Software?

I've done some extensive searching over a period of a few days but I haven't found something simple and straightforward to use. What would be nice is a piece of software to double-check my calculations with. I spent a lot of time planning what I'd need to build a set of shelves with 3 shelves, 4 feet long. It would be super to have a piece of software where I could input all the piees of wood, then have a 3D image that I could then put together to check the 2D calculations, ideally one that would allow me to move the pieces around to fit. In other words, a tool that is visually like putting together the actual pieces of wood.
Is there anything available to do this? What would people here recommend. A lot of the CAD programs seem too so much more than this simple need. Yet I haven't found a woodworking one that does this, so far.
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I suggest learning to draw mechanical drawings and then learning to use a piece of CAD software. I have been using CAD software and Optimization software since 1986 and do no know of any software that will do what you want to do as you describe it. Decent CAD programs let you put in specific lengths and will let you add dimensions that can also verify that your entries were correct.
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At this stage in the software industry (AI in it's infancy) you're asking for two opposite things. Easy and complex.
Easy - There are many 3D home design, cabinet design and woodturning design software packages available.
Complex - Full blown CAD or solid modeling.
When companies use a complex package they have a dedicated person to do the work. It takes years to become an expert in CAD or solid modeling. Generally the skills and expertise involved are considered "higher" than the "crew" who assembles the designed components.
At previously stated on this forum, one of the better free beginner packages is sketchup. http://sketchup.google.com / http://www.sketchucation.com/forums/scf/viewforum.php?f 6
Intuitive drawing, can be modified by changing measurements, objects can be built by drawing or by input of dimensions. Shared modeling resources to get you started. Imports CAD drawings from major manufacturers, windows, doors, cabinets, appliances, etc.. Imports CAD drawings and solid models from high end packages. Exports to CAD and solid model packages. Exports to CAM applications. Has texture skinning to view paint and finish choices. Many other features. Nothing else free has as much power. Most professional designers will be using a higher end package like Autocad or Solidworks, among many others available, these are just the most advertised. Or a shop will be using a dedicated package for their industry, from simple cabinetry to finite analysis, kinetic simulation or fluid flow dynamics.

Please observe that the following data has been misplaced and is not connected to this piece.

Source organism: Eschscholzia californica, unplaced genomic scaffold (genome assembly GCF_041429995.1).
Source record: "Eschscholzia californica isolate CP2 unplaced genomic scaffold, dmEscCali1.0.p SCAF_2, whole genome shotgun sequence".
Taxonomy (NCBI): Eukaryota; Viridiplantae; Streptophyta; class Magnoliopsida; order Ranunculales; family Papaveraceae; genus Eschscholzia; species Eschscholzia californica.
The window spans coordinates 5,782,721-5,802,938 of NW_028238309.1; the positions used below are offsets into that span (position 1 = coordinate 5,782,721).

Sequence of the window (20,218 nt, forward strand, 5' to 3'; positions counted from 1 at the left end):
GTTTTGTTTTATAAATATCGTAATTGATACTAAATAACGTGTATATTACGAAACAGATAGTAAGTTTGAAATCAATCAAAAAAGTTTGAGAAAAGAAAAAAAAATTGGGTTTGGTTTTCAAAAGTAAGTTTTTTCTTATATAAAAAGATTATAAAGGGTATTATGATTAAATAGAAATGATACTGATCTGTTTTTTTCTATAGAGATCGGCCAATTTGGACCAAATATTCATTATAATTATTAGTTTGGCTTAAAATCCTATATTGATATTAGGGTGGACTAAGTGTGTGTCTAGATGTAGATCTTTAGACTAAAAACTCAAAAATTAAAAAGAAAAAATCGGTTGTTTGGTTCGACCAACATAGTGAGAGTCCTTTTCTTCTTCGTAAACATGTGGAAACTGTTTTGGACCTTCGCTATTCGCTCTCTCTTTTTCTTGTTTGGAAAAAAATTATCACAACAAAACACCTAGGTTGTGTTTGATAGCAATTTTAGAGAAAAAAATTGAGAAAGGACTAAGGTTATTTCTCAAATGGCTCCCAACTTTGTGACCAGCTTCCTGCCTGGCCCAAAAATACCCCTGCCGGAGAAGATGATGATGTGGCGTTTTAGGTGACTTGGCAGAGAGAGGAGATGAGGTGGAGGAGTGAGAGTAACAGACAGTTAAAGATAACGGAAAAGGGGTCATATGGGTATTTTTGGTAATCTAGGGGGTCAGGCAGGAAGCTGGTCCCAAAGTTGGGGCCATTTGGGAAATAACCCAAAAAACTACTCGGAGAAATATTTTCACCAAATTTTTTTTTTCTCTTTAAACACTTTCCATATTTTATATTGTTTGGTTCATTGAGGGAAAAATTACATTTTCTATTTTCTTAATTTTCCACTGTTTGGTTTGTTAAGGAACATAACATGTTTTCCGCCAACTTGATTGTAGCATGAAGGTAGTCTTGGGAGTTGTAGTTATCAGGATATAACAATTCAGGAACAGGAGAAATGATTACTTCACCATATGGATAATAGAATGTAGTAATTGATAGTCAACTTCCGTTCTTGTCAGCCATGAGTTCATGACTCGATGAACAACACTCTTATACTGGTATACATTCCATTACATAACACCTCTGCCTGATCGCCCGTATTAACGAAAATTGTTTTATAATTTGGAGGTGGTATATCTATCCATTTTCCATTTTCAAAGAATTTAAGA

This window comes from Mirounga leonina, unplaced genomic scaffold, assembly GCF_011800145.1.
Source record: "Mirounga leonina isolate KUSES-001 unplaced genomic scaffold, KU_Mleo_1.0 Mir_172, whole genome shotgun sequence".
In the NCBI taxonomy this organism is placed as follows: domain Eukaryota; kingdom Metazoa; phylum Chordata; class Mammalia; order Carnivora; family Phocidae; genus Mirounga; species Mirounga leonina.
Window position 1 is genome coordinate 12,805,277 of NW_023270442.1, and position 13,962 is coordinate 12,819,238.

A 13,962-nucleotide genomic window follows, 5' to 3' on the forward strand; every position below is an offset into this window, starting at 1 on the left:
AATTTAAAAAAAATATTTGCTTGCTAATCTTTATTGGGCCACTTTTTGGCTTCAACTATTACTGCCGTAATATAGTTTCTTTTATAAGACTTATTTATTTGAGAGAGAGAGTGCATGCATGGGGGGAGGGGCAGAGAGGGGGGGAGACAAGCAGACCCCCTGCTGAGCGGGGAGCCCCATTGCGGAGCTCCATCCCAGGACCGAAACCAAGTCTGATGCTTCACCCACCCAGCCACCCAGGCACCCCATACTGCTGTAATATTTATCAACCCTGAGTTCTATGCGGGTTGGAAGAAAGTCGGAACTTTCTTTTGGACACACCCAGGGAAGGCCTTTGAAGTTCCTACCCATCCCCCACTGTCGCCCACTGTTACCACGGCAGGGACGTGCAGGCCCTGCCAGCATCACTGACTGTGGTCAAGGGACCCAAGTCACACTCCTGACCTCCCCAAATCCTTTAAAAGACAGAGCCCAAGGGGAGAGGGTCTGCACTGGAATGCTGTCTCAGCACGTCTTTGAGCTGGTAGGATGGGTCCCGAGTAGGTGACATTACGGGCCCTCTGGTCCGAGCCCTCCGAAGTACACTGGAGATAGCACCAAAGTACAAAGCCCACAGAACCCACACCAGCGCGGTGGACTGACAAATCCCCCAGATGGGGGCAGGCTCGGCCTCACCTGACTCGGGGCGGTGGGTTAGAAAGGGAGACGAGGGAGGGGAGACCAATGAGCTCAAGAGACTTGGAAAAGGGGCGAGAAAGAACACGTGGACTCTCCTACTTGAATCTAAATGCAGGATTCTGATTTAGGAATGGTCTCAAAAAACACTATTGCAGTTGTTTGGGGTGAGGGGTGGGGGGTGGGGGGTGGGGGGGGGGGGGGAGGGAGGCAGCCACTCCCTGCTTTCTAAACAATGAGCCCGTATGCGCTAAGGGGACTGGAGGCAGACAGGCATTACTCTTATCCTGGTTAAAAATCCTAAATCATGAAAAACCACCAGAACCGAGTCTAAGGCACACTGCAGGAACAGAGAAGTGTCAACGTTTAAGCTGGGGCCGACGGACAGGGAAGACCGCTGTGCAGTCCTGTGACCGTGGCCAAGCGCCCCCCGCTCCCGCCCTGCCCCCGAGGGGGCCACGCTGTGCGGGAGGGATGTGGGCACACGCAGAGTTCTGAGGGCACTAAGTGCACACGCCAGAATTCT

Some dedicated packages provide cut lists, integrate with job costing, sub-contractor management and accounting packages. High-end CAM packages integrate with inventory, material ordering, shop timekeeping and communicate directly with machinery to produce product, NC panel saws, CNC routers, NC paint and finish sprayers and drying ovens.
Others here can recommend commercial packages but I would highly recommend becoming familiar and productive with sketchup before spending any money on another package. Most of the skills will be transferable and most packages will be "more difficult" to use, albeit with a potentially restricted feature set dedicated to a more specific design segment.
Since the majority of the world is still using commercial Operating systems, win or mac, I didn't put forth the open source alternatives. Some of the best CAD, CAM, Kinetic, FEA, etc. tools are available for free in open source software. However, all these tools expect you to be pre-schooled or expert in their field of operation and run on Linux or BSD based systems.
If your need is strictly cabinetry, there are a number of commercial cabinet making packages available that may suit your taste. Most are in the $1000+ range. I couldn't see justifying any commercial software until you have a shop waiting for design work. This means at least four workers on the floor. Or you have already elevated yourself to a price point to justify the expense of software, hardware and education to become productive in the application, singles pieces selling for >$1000.
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MitchellWmA wrote:

If you're running Windows then try out Alibre Design Xpress--it's freeware and works the way you say you want to work--you design the parts, then make the assembly from the parts.
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--John
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Try Cabinetplanner http://www.cabinetplanner.com/index.html
inexpensive (free for the 1st 10 uses, $90 after that)
Richard

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Thanks Bob, I did not see this. It is filed away now.
It never hurts to have choices.
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